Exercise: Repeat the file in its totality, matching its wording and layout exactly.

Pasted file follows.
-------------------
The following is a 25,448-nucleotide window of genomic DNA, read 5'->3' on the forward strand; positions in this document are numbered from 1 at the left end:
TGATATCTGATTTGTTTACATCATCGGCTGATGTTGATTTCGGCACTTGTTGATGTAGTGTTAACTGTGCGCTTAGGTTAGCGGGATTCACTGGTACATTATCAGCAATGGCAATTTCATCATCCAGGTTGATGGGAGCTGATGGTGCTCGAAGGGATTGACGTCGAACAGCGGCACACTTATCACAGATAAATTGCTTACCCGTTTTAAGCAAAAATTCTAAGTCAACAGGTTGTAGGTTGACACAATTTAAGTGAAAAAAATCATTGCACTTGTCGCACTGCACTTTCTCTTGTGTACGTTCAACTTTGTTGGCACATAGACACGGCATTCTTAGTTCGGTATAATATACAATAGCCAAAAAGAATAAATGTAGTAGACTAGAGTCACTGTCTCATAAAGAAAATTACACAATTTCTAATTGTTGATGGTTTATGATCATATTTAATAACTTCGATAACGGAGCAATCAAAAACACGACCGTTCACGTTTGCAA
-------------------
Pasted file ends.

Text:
The following is a 25,448-nucleotide window of genomic DNA, read 5'->3' on the forward strand; positions in this document are numbered from 1 at the left end:
TGATATCTGATTTGTTTACATCATCGGCTGATGTTGATTTCGGCACTTGTTGATGTAGTGTTAACTGTGCGCTTAGGTTAGCGGGATTCACTGGTACATTATCAGCAATGGCAATTTCATCATCCAGGTTGATGGGAGCTGATGGTGCTCGAAGGGATTGACGTCGAACAGCGGCACACTTATCACAGATAAATTGCTTACCCGTTTTAAGCAAAAATTCTAAGTCAACAGGTTGTAGGTTGACACAATTTAAGTGAAAAAAATCATTGCACTTGTCGCACTGCACTTTCTCTTGTGTACGTTCAACTTTGTTGGCACATAGACACGGCATTCTTAGTTCGGTATAATATACAATAGCCAAAAAGAATAAATGTAGTAGACTAGAGTCACTGTCTCATAAAGAAAATTACACAATTTCTAATTGTTGATGGTTTATGATCATATTTAATAACTTCGATAACGGAGCAATCAAAAACACGACCGTTCACGTTTGCAA